The gravity of this gesture sometimes escapes attention at the C-Suite level.  Consumers take brands into their lives.  Consumers want to talk to others about the brand.  They want to feel good enough about the brand to welcome its logo into their lives and to wear it as a badge of pride.  And in a relationship, the consumer wants to be favored: Can I get to the front of the line, and have deals please?  The value of the consumer relationship needs to be communicated clearly.  Given our connected world and its efficiency to disseminate content, brands are now publishers.


The brand platform online (or app) must provide an exceptional experience.  Think Amazon – one of the best platforms to emulate.


If your C-Suite lacks an in-house analytics team to focus on all the prospect and customer metrics in the CDP, then it is vital to employ an outside partner firm for the task.

I describe omnichannel optimization as unified communications – the goal being to broaden the idea beyond just executing silo budgets into having communications work well creatively across the journey delivering a unified brand experience.  For Relationshipping to work well, it is important to have excellent analytic capabilities. Strong analytics drives the ability to predict where the brand is going for prospects and customers.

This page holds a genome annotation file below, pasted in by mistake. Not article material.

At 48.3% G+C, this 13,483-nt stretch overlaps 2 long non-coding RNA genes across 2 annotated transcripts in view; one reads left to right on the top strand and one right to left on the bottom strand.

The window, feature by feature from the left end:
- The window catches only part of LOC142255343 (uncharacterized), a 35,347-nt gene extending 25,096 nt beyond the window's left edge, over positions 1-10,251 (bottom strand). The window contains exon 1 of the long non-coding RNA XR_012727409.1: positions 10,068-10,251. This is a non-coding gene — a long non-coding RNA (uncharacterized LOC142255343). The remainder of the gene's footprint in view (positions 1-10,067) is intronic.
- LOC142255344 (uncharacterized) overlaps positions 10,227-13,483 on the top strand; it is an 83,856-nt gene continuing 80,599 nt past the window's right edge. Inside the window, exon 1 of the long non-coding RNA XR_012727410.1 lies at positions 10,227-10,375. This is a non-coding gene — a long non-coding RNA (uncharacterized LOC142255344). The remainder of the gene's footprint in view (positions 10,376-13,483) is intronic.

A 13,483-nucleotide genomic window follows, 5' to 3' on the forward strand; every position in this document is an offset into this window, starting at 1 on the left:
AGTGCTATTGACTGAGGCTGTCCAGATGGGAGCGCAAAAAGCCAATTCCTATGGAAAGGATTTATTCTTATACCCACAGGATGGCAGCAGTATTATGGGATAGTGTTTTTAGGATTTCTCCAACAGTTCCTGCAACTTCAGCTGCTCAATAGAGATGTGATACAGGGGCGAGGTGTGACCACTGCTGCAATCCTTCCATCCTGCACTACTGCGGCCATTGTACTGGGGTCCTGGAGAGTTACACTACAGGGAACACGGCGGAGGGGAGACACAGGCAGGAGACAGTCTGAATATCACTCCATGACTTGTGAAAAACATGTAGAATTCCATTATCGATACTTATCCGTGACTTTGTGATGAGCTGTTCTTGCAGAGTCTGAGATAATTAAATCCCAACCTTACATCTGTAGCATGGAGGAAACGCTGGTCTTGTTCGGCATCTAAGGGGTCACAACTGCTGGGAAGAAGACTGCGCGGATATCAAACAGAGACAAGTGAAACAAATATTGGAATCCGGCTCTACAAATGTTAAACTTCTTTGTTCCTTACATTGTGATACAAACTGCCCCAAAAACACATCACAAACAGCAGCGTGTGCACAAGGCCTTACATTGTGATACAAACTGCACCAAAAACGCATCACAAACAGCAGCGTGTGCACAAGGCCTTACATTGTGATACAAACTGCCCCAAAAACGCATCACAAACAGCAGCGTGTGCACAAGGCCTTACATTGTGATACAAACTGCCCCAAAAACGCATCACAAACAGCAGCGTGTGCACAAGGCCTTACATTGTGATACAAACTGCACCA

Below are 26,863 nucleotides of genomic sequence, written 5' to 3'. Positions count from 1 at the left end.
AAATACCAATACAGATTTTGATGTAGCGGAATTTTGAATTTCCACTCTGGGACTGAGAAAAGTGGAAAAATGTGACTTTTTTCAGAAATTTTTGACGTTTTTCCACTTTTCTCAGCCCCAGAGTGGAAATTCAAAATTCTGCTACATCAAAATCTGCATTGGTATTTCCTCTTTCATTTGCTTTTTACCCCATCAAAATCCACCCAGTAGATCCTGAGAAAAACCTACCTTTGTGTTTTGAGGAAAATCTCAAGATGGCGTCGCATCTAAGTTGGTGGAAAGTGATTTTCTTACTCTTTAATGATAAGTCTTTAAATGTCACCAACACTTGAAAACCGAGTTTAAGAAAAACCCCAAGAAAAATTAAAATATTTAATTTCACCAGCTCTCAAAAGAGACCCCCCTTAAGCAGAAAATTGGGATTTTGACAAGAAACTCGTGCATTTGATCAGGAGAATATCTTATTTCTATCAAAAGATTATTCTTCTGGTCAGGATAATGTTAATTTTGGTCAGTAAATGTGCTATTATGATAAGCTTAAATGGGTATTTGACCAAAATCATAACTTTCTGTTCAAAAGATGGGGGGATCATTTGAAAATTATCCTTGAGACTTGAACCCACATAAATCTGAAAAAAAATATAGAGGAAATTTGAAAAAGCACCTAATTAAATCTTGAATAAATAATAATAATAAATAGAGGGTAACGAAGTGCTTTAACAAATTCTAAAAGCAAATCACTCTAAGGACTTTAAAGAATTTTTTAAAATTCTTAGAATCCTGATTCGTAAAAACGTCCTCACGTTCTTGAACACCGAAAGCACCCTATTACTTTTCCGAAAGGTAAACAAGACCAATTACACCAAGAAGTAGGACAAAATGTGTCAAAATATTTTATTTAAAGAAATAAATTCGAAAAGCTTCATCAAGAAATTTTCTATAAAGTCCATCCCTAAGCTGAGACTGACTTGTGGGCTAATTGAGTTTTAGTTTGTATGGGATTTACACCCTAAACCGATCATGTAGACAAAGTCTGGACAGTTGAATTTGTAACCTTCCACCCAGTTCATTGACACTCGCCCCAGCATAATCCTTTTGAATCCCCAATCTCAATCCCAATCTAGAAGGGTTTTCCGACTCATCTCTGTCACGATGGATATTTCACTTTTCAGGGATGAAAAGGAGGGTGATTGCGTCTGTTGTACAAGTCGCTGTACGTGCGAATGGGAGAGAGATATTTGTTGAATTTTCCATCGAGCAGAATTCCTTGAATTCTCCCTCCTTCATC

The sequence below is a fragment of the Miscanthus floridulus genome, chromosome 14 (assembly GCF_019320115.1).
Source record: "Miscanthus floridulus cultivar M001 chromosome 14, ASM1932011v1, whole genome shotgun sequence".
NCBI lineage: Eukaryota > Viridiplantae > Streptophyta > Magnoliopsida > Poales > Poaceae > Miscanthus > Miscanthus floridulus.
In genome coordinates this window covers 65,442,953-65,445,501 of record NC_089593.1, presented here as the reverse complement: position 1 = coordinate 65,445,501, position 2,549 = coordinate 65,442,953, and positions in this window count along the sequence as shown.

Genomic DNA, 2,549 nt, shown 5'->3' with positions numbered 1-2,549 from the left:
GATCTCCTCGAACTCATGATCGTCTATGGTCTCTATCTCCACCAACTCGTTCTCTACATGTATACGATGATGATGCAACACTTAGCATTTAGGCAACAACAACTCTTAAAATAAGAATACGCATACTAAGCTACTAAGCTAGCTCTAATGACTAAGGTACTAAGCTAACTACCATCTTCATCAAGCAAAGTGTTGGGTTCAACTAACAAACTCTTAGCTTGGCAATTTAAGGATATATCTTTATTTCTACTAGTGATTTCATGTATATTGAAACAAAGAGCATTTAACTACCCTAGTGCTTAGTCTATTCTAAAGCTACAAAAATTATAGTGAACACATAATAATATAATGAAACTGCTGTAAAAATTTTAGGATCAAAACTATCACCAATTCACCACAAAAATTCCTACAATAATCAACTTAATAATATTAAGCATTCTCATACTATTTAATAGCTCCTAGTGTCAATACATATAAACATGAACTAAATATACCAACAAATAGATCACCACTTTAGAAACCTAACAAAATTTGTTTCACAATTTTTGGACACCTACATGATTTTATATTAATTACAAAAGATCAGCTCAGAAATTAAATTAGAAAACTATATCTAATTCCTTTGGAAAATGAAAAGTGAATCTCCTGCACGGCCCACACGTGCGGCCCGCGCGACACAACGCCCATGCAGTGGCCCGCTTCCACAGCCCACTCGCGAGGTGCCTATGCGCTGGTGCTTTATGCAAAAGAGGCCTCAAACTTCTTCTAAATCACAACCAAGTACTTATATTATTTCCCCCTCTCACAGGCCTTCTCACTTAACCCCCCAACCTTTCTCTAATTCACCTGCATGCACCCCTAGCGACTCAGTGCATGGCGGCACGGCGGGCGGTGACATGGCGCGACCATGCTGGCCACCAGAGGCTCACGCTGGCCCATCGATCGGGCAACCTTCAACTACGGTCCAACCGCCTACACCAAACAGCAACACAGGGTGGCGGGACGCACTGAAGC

Analytics is also vital because corporate valuation is moving from discounted cash flow to customer-based corporate valuation (CBCV). The C-Suite needs strong analytics to optimize spend across all the silos (grounded in Customer Lifetime Value), in order to predict where and how much the customer base is growing, and it’s valuation of the enterprise.


Vitally important these days: Manage your brand privacy with great care, transparency, and sensitivity.  Let your customers control their data and reward them for it.


We are living through a dramatic pace of change brought about by the technology revolution.  It has been accelerated by COVID and work from home.  It is having a profound impact on the enterprises and brands that are advancing – and those that are declining.

My call to all – from those teaching marketing in our educational institutions (especially business schools), to all in the business community who are still using marketing to bring their brand, products, and services to consumers – is this: The new, more sophisticated, more informed discipline of engaging the customer calls for Relationshipping.  I encourage you to update from the old Five Ps of Marketing and put the new Eight Ps of Relationshipping in place.

George WiedemannGeorge Wiedemann was founder and CEO of Grey Direct for 21 consecutive years of worldwide growth; CEO of pioneer Silicon Valley email platform Responsys; and CEO of The DRUM Agency. He is founder and CEO of Relationshipping Consulting, focusing on bringing efficiencies to large-scale enterprises through deep budgetary analysis and process alignment. George is also a frequent contributor to TheCustomer.